I’ve been thinking a lot about flags lately. What will be the symbols of our movement in the future? Here’s one offering.
I’m inspired by the Third World internationalism of the colors of the Original Rainbow Coalition, formed in Chicago by the Black Panther Party, the Puerto Rican Young Lords, and the white working-class Young Patriots: black, brown, yellow, red, and white.
In my own political development, the black-and-red of the Spanish CNT/FAI, and the red star on black of the EZLN, play a prominent role. I remember seeing anarchist star pins in the early 90s: black-and-red syndicalist, black-and-green ecological, black-and-pink queer, black-and-lavender feminist. These intersections of political identity spoke to me, but at the same time seemed to also create boundaries around political identities. More recently I’ve noticed black-and-yellow “anarcho-capitalist” stars – WTF? The whole idea of identifying with liberatory cultures and politics seems to become irrelevant when joined to a system that generates oppression and exploitation.
In the urban struggles I’m involved in, fighting for the idea of a right to the city, for poor and working-class communities, for people of color, for women, for queer and trans folks, for youth and seniors and people with different abilities, I see intersectionality starting to ground our work. I see this complexity not only in the demands we make and the voices we center, but also in how these different backgrounds, traditions, and understandings of the world start to shape and transform how we speak with each other, how we build together, and how we organize. It isn’t easy, it’s an ongoing struggle, internally challenging us every day in what we think we know, how we’ve been shaped to act, and in how we envision a liberatory world, a world in which many worlds are possible, as the Zapatistas say.
I wanted a flag that would express that, but would also be a fighting flag, centering intersectionality within class struggle.
“Institutionalized rejection of difference is an absolute necessity in a profit economy which needs outsiders as surplus people… Those of us who have been forged in the crucibles of difference — those of us who are poor, who are lesbians, who are Black, who are older — know that survival is not an academic skill…it is learning how to take our differences and make them strengths. For the master’s tools will never dismantle the master’s house. They may allow us temporarily to beat him at his own game, but they will never enable us to bring about genuine change. In a world of possibility for us all, our personal visions help lay the groundwork for political action… In our world, divide and conquer must become define and empower.” ~Audre Lorde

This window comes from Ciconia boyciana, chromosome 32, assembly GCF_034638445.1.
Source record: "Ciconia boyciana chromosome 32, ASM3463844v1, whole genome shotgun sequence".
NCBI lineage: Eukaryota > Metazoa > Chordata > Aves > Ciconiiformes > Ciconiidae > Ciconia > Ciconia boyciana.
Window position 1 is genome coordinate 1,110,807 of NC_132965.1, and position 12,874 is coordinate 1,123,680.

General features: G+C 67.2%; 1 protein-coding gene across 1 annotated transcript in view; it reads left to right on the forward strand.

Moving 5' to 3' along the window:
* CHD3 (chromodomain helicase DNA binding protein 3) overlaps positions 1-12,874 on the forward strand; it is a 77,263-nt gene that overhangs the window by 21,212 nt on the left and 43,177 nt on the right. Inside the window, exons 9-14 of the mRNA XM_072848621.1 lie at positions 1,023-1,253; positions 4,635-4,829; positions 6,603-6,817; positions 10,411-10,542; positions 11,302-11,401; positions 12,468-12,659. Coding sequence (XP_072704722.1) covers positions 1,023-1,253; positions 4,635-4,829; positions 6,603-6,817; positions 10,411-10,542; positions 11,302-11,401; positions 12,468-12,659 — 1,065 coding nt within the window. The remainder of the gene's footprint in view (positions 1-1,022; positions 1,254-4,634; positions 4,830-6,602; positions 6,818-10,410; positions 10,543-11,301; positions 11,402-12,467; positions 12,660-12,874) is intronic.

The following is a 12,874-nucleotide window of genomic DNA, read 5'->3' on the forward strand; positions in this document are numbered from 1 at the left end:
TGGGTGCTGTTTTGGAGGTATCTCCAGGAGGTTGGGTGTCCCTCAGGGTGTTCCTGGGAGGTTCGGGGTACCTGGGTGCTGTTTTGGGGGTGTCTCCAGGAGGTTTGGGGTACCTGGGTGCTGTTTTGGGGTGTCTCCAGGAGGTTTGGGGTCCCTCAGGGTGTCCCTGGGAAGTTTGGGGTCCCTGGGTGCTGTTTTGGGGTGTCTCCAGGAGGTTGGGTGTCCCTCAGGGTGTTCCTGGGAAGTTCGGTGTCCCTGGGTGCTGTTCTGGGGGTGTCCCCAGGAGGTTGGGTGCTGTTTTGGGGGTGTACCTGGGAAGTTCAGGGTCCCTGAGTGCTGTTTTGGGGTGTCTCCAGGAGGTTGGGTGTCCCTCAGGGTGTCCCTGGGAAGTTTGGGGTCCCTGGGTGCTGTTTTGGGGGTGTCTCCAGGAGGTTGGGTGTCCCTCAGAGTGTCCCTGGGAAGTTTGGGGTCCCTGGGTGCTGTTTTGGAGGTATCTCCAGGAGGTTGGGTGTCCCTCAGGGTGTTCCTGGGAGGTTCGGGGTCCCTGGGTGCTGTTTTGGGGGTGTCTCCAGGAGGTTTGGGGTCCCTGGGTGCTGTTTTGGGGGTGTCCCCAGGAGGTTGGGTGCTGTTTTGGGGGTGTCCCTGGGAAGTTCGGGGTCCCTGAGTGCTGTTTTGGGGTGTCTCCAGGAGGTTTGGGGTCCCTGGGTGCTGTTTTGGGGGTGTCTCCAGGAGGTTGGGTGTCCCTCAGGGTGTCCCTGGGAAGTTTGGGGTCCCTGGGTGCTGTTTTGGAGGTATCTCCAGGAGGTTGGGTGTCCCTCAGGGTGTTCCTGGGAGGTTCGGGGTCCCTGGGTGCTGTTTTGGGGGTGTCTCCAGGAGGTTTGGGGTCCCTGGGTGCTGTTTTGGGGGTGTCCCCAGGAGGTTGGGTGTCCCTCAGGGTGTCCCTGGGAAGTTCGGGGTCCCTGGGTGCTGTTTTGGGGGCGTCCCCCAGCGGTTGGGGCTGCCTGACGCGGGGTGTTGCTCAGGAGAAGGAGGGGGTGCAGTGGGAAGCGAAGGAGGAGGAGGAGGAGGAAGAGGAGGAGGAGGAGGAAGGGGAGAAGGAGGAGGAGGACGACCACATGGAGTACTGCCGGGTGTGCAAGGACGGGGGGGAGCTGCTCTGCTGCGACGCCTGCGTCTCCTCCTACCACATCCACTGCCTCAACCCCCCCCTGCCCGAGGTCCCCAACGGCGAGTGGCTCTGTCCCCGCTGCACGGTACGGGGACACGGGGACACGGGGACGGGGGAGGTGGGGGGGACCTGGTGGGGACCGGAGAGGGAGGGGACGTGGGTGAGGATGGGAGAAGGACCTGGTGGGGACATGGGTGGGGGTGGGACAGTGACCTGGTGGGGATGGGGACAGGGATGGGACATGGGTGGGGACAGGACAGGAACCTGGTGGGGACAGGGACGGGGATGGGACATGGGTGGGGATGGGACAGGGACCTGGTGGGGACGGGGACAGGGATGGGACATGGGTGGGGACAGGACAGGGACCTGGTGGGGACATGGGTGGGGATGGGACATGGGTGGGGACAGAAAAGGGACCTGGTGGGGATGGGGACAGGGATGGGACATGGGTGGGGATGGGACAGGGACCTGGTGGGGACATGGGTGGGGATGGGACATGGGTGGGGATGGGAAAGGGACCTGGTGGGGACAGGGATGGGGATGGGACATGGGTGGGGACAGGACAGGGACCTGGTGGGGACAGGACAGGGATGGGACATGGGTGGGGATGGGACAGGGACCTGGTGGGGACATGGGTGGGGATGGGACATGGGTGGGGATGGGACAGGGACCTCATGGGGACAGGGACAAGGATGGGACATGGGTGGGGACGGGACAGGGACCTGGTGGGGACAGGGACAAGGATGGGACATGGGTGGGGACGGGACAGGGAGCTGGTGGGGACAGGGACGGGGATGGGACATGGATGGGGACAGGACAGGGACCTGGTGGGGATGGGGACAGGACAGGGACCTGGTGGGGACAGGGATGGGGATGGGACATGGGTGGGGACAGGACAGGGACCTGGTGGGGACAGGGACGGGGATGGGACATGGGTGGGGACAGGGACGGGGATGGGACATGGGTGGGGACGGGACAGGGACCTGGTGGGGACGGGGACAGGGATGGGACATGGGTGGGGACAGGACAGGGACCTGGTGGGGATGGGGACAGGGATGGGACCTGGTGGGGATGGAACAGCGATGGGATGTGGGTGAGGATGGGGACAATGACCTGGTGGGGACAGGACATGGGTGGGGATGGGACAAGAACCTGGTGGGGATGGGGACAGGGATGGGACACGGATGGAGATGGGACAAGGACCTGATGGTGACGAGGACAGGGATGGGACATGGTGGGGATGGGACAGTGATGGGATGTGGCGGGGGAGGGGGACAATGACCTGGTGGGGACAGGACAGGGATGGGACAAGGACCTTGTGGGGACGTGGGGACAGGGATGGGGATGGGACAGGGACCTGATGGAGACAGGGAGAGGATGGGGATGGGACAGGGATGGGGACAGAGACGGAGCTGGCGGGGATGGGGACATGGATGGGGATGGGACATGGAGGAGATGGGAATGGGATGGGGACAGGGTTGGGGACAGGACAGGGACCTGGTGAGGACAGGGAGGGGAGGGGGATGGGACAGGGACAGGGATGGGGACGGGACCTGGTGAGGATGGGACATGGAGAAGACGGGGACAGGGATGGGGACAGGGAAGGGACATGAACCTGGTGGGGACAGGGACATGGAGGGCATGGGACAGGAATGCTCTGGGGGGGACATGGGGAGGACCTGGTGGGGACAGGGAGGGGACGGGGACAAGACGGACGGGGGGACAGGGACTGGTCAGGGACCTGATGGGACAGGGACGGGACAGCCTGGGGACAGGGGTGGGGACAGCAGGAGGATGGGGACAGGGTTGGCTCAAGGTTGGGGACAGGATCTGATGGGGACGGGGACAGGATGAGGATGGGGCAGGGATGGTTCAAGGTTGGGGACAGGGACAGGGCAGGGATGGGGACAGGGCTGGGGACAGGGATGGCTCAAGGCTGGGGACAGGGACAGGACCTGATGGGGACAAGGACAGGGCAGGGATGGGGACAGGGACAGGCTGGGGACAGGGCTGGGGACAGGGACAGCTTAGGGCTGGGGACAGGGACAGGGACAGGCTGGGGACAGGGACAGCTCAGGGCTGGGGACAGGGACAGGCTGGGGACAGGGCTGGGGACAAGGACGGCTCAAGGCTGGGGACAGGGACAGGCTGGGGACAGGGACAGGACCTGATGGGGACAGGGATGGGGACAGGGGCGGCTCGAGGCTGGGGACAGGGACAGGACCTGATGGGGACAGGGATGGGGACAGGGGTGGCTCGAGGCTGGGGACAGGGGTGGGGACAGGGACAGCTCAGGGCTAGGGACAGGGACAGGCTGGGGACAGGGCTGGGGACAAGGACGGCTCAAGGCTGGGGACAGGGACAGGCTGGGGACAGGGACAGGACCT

Intersectionality is often expressed visually as overlapping Venn diagrams, which is a fine way of showing how intersecting systems play with our own identity. But it didn’t really express how we join together to fight for change. So the daggers came in, a wheel of knives inside a five-pointed star. The five points are a nod to the traditional revolutionary star, but that too can be limiting, as are the colors to be chosen: what systems and what identities are represented and which ones are left out? The important thing is that there are a number of them, and all are important in shaping our struggle. But lastly, green, I didn’t want to leave out green, a color that usually doesn’t appear on those Venn diagrams. I wanted to refer to, not necessarily abstract climate or ecological struggles, but, as bell hooks writes, the recovery of a deep identity with place and land as part of resistance and healing, intersecting with other identities and systems.
Here’s a short piece by Dailykos.com on Marxism and intersectionality.
Reprinted with permission from JustSeeds.
Fernando Martí is a printmaker, community architect, writer and poet based in San Francisco. His etchings, linocuts, screen prints, and constructions explore the clash of the Third World within the heart of Empire, and highlight the tension between inhabiting place / reclaiming culture, and building something transformative. He brings his formal training in architecture and urbanism to his public projects, including his altar ofrendas. Fernando studied architecture and urbanism at UC Berkeley, and has taught design studios at Berkeley and the University of San Francisco. Today, he works on housing issues as co-director of San Francisco’s Council of Community Housing Organizations. Originally from Ecuador, he has been deeply involved in San Francisco’s community struggles since the mid-90s, creating art for and with many local organizations, including the SF Print Collective, the Center for Political Education, PODER, and the SF Community Land Trust. His art and poetry can be found in an occasional ‘zine entitled Amory Lucha and on his Facebook Notes. One of his biggest frustrations is keeping his houseplants happy.